The ability of teens, and, in the case of younger athletes, their parents, to accurately recall the severity of symptoms experienced before after a mild traumatic brain injury (mTBI) injury is subject to a "good old days" bias and declines dramatically over time, says a new study,  which suggests that using symptom ratings of pre-injury functioning obtained as soon as possible after injury might result in a 5 to 7-fold improvement in a clinician's identification of patients who have clinically recovered from concussion.
Canadian researchers compared data obtained from 412 parents of patients aged 2 to 12 and adolescents aged 13 to 18 who completed a post-concussion symptom inventory in a hospital Emergency Department (ED) immediately after mTBI and at 1- and 3-month followup visits. They found that retrospectively reported pre-injury symptoms decreased by 80% from the ED to 1-month post-injury, and that the number of children rated by their parents as having no pre-injury symptoms jumped from 35% in the ED to 75% at 1 month and 83% at 3 months.
While the majority of symptoms associated with mTBIs resolve within days to weeks, approximately 11% of pediatric patients remain symptomatic at 3 months post injury and are considered to be experiencing post-concussion syndrome; a disruption of normal functioning, even if it only lasts 1 to 3 months, is significant, especially in a child who is developing and expected to be acquiring new skills.
Because there are no baseline data for the vast majority of children and adolescents (although baseline testing is becoming more common at the high school and pre-high school level as well), tracking recovery from mTBI is primarily based on the resolution of subjectively reported symptoms in comparison with pre-injury levels of functioning, with clinicians trusting that the retrospective account of functioning prior to injury is accurate.
"Good old days" bias
Dr. Brooks and his colleagues theorized, however, that subjective reporting of pre-injury functioning by children and teens would be vulnerable to the same "good old days" bias that effects subjective reporting by adults: the normal tendency of individuals to selectively remember being healthier in the past and to fail to remember having health problems, which, in the context of mTBI, could play a role in the perceived persistence of post-concussion symptomatology by minimizing the likelihood that such symptoms existed prior to the injury and attributing the current symptoms directly to the injury.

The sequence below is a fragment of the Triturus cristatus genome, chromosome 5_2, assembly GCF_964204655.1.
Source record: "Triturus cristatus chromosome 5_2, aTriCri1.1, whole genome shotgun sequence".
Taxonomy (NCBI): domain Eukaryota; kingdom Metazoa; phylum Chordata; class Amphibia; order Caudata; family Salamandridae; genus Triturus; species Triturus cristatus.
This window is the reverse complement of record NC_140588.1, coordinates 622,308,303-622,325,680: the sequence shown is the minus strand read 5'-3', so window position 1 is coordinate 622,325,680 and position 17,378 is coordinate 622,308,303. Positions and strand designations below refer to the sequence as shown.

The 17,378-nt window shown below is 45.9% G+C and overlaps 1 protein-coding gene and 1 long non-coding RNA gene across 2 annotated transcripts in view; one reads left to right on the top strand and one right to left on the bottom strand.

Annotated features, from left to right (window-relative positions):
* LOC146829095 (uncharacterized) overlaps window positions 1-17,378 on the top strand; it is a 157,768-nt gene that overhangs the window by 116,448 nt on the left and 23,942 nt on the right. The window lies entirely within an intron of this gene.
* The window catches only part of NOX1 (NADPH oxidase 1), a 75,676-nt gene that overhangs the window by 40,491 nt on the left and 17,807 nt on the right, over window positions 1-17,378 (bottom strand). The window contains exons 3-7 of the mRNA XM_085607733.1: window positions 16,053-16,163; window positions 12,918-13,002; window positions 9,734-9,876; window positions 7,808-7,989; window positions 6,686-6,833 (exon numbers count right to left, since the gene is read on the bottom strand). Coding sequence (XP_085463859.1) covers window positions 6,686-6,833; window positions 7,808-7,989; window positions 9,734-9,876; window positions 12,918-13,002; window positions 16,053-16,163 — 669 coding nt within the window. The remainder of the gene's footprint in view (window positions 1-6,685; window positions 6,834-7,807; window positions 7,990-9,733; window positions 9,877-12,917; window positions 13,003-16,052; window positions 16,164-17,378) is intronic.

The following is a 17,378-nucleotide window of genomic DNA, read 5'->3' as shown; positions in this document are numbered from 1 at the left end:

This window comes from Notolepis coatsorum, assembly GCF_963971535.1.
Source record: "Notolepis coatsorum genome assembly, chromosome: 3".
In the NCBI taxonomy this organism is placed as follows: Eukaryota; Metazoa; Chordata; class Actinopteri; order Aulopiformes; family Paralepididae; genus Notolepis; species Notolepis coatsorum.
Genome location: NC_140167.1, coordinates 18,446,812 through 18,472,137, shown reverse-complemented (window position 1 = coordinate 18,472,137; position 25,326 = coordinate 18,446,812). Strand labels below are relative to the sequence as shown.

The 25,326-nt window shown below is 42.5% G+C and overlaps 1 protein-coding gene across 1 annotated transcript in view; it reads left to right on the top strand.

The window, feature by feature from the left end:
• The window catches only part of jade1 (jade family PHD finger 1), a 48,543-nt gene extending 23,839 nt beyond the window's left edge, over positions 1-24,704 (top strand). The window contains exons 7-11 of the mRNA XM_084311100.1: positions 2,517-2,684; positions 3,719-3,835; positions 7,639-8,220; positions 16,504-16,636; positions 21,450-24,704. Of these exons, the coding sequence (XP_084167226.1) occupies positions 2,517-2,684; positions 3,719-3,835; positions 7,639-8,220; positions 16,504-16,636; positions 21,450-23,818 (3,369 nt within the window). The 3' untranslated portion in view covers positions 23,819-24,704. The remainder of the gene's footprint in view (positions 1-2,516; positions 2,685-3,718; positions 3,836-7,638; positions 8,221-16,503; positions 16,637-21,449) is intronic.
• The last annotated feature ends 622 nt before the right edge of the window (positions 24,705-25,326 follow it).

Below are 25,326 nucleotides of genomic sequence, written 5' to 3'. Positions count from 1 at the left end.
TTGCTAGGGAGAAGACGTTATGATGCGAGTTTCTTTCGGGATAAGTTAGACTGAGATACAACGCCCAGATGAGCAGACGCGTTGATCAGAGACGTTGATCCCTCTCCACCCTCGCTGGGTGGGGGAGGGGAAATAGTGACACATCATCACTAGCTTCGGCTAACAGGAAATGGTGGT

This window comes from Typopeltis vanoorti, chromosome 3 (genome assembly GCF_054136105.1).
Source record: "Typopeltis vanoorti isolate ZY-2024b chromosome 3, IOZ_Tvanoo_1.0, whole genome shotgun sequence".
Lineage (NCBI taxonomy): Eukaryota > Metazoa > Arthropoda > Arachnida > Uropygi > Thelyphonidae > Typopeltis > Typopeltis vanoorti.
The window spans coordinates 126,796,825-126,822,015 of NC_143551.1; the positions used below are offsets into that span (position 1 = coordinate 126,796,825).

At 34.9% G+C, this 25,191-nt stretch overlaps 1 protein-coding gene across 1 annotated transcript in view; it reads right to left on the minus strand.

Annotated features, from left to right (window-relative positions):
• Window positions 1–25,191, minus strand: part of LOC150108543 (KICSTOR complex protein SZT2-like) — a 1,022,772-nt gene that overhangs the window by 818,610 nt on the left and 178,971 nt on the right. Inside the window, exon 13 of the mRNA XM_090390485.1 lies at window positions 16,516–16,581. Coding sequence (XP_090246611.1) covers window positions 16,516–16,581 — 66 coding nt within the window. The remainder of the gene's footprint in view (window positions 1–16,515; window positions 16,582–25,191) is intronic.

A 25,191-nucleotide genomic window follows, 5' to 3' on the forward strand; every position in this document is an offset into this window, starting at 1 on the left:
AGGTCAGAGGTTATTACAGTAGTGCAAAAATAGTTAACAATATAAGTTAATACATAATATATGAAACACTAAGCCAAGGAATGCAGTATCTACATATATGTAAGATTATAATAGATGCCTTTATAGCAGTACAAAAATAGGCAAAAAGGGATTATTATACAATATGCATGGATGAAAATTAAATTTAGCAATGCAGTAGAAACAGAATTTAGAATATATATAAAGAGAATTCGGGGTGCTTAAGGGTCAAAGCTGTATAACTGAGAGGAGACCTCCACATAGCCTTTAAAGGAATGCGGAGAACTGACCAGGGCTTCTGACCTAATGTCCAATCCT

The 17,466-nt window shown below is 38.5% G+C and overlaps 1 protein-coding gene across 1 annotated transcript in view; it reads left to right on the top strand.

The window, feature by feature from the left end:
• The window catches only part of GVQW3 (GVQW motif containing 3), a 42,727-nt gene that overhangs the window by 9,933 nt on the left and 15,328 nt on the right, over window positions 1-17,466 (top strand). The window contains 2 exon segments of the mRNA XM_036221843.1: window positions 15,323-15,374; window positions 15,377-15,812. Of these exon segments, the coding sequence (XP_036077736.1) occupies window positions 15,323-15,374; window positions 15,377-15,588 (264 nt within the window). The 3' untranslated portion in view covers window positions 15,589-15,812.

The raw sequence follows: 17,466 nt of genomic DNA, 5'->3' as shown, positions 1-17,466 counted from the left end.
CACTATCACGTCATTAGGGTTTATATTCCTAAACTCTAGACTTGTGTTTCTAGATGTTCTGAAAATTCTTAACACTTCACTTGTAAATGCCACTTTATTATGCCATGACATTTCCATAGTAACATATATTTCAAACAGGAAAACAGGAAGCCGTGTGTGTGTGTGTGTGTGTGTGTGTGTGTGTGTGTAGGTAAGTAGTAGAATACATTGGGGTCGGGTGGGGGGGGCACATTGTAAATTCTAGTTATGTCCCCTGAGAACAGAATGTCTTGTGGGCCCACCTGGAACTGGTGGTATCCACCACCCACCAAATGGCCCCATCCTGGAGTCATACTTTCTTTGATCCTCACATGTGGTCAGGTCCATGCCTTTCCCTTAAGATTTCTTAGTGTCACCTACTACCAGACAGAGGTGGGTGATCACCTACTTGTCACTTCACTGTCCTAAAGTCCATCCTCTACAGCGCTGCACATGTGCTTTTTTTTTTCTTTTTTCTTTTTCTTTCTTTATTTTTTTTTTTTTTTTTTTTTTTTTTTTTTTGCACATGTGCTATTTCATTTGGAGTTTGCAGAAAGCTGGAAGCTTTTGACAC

"Disentangling the effects of concussion, accounting for pre-existing problems, and monitoring recovery over time is truly a tour de force for any clinic[ian]," writes Brooks, but "as this study clearly demonstrated, the retrospective recall of [such] symptoms is subject to bias as early as 1-month post-injury."
The implications for health care professionals in managing concussions of a finding of the "good old days" bias, he asserted, were "tangible, demonstrable, and quantifiable. ... Using the pre[injury] symptoms reported in the ED, rather than retrospectively reported at follow-ups, results in up to one-third fewer patients being deemed to have symptomatolgy that exceeds their baseline. Considering the prevalence and healthcare costs associated with an mTBI, this 5-7-fold improvement in a clinician's identification of a patient's return to pre[injury] functioning would be substantial," Dr. Brooks suggests.
Dr. Brooks and his colleagues recommend that clinicians who assess patients following an mTBI obtain baseline ratings of functioning as soon as possible after injury, and use the earliest baseline symptom ratings as a point of comparison for determining recovery from an mTBI.
The study authors identified several limitations:
- preinjury symptoms were not rated by adolescents at the time of injury; only parent-proxy ratings were available.
- although the post-concussion symptom inventory (PCSI) can be administered to children as young as 5 years, ratings by children 5-12 years old were not obtained, with only parent-proxy ratings available for younger patients
- Ratings of symptoms at the 1- and 3-month follow-ups were done over the phone, which could potentially change pre-injury symptom reporting.
- Not every patient provided retrospective ratings at 3 months post-injury.
- The study did not employ a control group.
- The study did not include measures of performance validity or documentation of whether any families were involved in ligitation during their enrollment in the study.
Parents need to keep in mind, however, that, while post-concussion symptom scales remain what Dr. Brooks called the "gold standard" for determining outcome from concussion, that symptoms have returned to pre-injury baseline does not mean, in and of itself, that a child or teen is ready to return to play.